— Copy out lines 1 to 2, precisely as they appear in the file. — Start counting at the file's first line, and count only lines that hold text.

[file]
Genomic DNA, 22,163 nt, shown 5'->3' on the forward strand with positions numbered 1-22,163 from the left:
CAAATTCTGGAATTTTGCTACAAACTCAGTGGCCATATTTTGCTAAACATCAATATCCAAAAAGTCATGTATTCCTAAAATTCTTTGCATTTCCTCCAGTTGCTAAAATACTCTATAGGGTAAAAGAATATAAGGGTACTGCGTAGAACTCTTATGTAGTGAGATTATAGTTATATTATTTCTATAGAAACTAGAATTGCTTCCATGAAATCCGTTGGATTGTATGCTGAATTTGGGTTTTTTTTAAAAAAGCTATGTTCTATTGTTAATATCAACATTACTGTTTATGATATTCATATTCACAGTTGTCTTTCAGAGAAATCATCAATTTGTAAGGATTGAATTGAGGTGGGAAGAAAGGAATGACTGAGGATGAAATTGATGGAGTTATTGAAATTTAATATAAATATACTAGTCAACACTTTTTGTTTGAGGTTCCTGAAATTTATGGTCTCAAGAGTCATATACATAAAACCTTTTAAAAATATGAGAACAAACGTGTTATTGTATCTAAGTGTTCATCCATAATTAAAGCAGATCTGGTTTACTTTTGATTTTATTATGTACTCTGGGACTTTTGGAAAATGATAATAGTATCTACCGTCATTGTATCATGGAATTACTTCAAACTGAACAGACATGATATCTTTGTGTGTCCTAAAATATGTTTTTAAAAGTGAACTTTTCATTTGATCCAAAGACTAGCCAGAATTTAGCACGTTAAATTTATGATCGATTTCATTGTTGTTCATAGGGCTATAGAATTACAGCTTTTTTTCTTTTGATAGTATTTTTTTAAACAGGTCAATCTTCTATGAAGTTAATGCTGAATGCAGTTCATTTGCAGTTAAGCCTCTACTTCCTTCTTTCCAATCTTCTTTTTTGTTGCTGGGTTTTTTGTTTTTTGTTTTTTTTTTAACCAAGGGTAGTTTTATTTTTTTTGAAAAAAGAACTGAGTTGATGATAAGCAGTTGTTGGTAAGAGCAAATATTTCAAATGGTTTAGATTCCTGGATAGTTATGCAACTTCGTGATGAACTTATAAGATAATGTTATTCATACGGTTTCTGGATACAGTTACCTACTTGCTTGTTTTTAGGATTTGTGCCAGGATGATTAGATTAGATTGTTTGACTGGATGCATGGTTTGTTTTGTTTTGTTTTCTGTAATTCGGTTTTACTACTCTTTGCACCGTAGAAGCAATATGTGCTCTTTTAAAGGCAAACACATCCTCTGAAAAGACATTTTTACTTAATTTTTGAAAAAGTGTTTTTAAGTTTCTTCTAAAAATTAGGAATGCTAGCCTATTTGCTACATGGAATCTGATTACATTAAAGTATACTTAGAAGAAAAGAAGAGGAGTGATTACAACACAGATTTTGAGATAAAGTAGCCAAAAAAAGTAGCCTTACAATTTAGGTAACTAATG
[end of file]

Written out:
Genomic DNA, 22,163 nt, shown 5'->3' on the forward strand with positions numbered 1-22,163 from the left:
CAAATTCTGGAATTTTGCTACAAACTCAGTGGCCATATTTTGCTAAACATCAATATCCAAAAAGTCATGTATTCCTAAAATTCTTTGCATTTCCTCCAGTTGCTAAAATACTCTATAGGGTAAAAGAATATAAGGGTACTGCGTAGAACTCTTATGTAGTGAGATTATAGTTATATTATTTCTATAGAAACTAGAATTGCTTCCATGAAATCCGTTGGATTGTATGCTGAATTTGGGTTTTTTTTAAAAAAGCTATGTTCTATTGTTAATATCAACATTACTGTTTATGATATTCATATTCACAGTTGTCTTTCAGAGAAATCATCAATTTGTAAGGATTGAATTGAGGTGGGAAGAAAGGAATGACTGAGGATGAAATTGATGGAGTTATTGAAATTTAATATAAATATACTAGTCAACACTTTTTGTTTGAGGTTCCTGAAATTTATGGTCTCAAGAGTCATATACATAAAACCTTTTAAAAATATGAGAACAAACGTGTTATTGTATCTAAGTGTTCATCCATAATTAAAGCAGATCTGGTTTACTTTTGATTTTATTATGTACTCTGGGACTTTTGGAAAATGATAATAGTATCTACCGTCATTGTATCATGGAATTACTTCAAACTGAACAGACATGATATCTTTGTGTGTCCTAAAATATGTTTTTAAAAGTGAACTTTTCATTTGATCCAAAGACTAGCCAGAATTTAGCACGTTAAATTTATGATCGATTTCATTGTTGTTCATAGGGCTATAGAATTACAGCTTTTTTTCTTTTGATAGTATTTTTTTAAACAGGTCAATCTTCTATGAAGTTAATGCTGAATGCAGTTCATTTGCAGTTAAGCCTCTACTTCCTTCTTTCCAATCTTCTTTTTTGTTGCTGGGTTTTTTGTTTTTTGTTTTTTTTTTAACCAAGGGTAGTTTTATTTTTTTTGAAAAAAGAACTGAGTTGATGATAAGCAGTTGTTGGTAAGAGCAAATATTTCAAATGGTTTAGATTCCTGGATAGTTATGCAACTTCGTGATGAACTTATAAGATAATGTTATTCATACGGTTTCTGGATACAGTTACCTACTTGCTTGTTTTTAGGATTTGTGCCAGGATGATTAGATTAGATTGTTTGACTGGATGCATGGTTTGTTTTGTTTTGTTTTCTGTAATTCGGTTTTACTACTCTTTGCACCGTAGAAGCAATATGTGCTCTTTTAAAGGCAAACACATCCTCTGAAAAGACATTTTTACTTAATTTTTGAAAAAGTGTTTTTAAGTTTCTTCTAAAAATTAGGAATGCTAGCCTATTTGCTACATGGAATCTGATTACATTAAAGTATACTTAGAAGAAAAGAAGAGGAGTGATTACAACACAGATTTTGAGATAAAGTAGCCAAAAAAAGTAGCCTTACAATTTAGGTAACTAATG